13. Fatigue
  14. Risk for Decreased Cardiac Output
  15. Fear
  16. Anxiety
  17. Powerlessness
  18. Other Nursing Care Plans
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Risk for Impaired Gas Exchange

Nursing Diagnosis

Risk Factors

  • Alveolar-capillary membrane changes, e.g., fluid collection/shifts into interstitial space/alveoli

Desired Outcomes

  • Demonstrate adequate ventilation and oxygenation of tissues by ABGs/oximetry within patient’s normal ranges and free of symptoms of respiratory distress.
  • Participate in treatment regimen within level of ability/situation.

Nursing Interventions

Nursing Interventions Rationale
Nursing Assessment
Auscultate breath sounds, noting crackles, wheezes. Reveals presence of pulmonary congestion and collection of secretions, indicating need for further intervention.
Instruct patient in effective coughing, deep breathing. Clears airways and facilitates oxygen delivery.
Therapeutic Interventions
Encourage frequent position changes. Helps prevent atelectasis and pneumonia.
Maintain chair or bed rest, with head of bed elevated 20–30 degrees, semi-Fowler’s position. Support arms with pillows. Reduces oxygen demands and promotes maximal lung inflation.
Place patient in Fowler’s position and give supplemental oxygen. To help patient breath more easily and promote maximum chest expansion.
Graph graph serial ABGs, pulse oximetry. Hypoxemia can be severe during pulmonary edema. Compensatory changes are usually present in chronic HF. Note: In patients with abnormal cardiac index, research suggests pulse oximeter measurements may exceed actual oxygen saturation by up to 7%.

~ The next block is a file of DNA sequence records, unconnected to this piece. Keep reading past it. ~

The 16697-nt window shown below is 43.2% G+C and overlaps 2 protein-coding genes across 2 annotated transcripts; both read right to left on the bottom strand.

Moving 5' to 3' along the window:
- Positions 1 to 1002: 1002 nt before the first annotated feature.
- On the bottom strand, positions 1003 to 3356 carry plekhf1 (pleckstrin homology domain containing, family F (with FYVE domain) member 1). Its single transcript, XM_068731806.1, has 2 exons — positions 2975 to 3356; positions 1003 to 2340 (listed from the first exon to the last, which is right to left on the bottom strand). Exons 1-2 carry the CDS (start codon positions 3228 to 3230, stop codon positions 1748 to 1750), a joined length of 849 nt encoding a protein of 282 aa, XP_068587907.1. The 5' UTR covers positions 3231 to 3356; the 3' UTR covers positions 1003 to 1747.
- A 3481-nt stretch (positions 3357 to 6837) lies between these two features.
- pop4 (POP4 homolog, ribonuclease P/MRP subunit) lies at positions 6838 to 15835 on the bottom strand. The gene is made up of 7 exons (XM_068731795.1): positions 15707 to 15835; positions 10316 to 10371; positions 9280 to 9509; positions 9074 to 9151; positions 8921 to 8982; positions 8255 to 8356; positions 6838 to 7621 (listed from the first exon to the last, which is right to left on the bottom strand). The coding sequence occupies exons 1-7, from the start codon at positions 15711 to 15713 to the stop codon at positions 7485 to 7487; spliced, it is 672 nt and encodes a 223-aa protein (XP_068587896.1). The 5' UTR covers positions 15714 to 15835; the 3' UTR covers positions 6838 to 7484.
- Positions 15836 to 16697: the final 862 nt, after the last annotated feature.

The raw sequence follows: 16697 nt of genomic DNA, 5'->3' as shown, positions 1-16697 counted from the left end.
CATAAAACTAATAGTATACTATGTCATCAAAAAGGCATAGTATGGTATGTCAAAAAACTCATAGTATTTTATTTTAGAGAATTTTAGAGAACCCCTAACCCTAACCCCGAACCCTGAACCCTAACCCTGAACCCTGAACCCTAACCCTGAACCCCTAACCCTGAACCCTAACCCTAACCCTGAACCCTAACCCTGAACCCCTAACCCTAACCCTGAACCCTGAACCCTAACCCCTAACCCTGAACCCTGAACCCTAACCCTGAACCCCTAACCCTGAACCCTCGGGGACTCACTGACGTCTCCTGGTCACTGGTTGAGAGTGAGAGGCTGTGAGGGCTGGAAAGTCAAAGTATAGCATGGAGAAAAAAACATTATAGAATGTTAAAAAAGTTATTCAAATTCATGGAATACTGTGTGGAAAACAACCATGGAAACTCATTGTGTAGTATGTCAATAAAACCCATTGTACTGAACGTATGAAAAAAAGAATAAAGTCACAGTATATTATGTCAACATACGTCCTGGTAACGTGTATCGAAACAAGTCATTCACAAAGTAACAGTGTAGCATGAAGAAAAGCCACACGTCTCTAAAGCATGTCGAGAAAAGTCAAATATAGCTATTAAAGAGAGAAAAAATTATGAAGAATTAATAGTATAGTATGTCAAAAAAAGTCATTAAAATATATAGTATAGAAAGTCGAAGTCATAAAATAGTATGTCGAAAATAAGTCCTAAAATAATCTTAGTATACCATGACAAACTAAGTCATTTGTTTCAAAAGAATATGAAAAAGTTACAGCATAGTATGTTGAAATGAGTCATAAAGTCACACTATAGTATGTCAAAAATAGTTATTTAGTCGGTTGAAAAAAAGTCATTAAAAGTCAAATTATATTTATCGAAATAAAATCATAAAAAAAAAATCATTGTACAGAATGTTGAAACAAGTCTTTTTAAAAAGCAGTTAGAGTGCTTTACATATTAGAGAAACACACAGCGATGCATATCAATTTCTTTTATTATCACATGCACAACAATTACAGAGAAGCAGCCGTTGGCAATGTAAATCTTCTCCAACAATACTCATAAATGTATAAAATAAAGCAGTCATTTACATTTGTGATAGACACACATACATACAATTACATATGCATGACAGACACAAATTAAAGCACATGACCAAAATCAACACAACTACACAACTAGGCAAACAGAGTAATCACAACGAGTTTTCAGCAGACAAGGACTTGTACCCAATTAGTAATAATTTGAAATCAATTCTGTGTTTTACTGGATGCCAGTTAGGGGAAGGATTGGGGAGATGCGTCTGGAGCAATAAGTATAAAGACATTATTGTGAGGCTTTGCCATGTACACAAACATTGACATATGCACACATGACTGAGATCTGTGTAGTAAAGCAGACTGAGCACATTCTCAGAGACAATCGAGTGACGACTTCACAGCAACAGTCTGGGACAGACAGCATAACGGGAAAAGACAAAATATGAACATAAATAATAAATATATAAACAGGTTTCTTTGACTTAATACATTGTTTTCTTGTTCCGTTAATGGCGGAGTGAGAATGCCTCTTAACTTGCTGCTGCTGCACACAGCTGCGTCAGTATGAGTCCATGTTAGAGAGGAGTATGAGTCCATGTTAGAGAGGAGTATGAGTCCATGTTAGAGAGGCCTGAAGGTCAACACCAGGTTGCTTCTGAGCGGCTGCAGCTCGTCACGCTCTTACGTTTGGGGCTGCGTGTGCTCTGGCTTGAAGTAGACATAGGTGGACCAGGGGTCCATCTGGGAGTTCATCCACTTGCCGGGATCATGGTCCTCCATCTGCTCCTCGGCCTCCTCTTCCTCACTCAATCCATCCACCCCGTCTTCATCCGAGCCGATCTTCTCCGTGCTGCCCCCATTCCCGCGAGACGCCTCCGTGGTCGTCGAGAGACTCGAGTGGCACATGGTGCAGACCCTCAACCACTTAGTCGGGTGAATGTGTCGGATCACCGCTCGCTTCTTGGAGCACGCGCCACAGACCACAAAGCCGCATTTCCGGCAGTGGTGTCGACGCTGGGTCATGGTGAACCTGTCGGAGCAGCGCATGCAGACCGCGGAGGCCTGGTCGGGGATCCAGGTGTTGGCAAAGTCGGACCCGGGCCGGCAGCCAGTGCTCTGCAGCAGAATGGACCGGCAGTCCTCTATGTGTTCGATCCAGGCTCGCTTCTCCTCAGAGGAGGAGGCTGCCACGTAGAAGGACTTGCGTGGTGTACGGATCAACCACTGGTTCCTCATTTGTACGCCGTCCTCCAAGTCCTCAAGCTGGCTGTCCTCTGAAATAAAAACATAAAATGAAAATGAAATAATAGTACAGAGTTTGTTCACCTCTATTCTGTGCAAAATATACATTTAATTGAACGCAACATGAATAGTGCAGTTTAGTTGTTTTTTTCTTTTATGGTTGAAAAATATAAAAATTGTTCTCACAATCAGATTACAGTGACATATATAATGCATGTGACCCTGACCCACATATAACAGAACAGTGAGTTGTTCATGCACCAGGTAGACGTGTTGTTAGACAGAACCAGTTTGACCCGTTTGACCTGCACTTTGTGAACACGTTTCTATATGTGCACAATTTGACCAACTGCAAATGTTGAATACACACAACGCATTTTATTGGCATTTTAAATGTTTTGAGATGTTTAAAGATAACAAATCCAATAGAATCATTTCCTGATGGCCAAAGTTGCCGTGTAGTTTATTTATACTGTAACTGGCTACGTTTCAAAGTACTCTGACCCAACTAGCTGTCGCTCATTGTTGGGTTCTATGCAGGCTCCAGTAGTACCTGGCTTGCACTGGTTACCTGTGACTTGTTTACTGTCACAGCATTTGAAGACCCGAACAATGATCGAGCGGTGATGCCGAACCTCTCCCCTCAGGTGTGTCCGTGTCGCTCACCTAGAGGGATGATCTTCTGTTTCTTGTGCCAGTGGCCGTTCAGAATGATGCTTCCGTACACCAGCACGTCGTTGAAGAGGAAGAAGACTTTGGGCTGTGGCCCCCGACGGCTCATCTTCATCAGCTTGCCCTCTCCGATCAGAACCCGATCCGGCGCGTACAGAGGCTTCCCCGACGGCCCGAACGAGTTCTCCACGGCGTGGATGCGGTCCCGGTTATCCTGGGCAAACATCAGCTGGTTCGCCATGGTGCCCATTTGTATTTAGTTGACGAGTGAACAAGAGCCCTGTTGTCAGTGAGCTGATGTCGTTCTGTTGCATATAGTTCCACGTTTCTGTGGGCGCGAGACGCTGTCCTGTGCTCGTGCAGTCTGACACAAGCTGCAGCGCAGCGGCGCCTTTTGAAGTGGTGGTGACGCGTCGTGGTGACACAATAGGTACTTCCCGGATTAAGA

Administer supplemental oxygen as indicated. Increases alveolar oxygen concentration, which may reduce tissue hypoxemia.
Administer medications as indicated: 
  • Diuretics: furosemide (Lasix)
Reduces alveolar congestion, enhancing gas exchange.
  • Bronchodilators: aminophylline
Increases oxygen delivery by dilating small airways, and exerts mild diuretic effect to aid in reducing pulmonary congestion.
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References and Sources

Recommended references and sources for heart failure nursing care plan:

  • Black, J. M., & Hawks, J. H. (2009). Medical-surgical nursing: Clinical management for positive outcomes (Vol. 1). A. M. Keene (Ed.). Saunders Elsevier. [Link]
  • Doenges, M. E., Moorhouse, M. F., & Murr, A. C. (2016). Nurse’s pocket guide: Diagnoses, prioritized interventions, and rationales. FA Davis. [Link]
  • Gulanick, M., & Myers, J. L. (2016). Nursing Care Plans: Diagnoses, Interventions, and Outcomes. Elsevier Health Sciences. [Link]
  • Jaarsma, T., Strömberg, A., De Geest, S., Fridlund, B., Heikkila, J., Mårtensson, J., … & Thompson, D. R. (2006). Heart failure management programmes in Europe. European Journal of Cardiovascular Nursing5(3), 197-205. [Link]
  • Scott, L. D., Setter-Kline, K., & Britton, A. S. (2004). The effects of nursing interventions to enhance mental health and quality of life among individuals with heart failure. Applied Nursing Research17(4), 248-256. [Link]

See Also

You may also like the following posts and care plans:

Cardiac Care Plans

Nursing care plans about the different diseases of the cardiovascular system:

Originally published on July 14, 2013. 

14 COMMENTS

  1. I wish you would add some patient education information, sometimes it seems like it may be common knowledge, but I’d like to see specifically focused education topics! Please and thank you!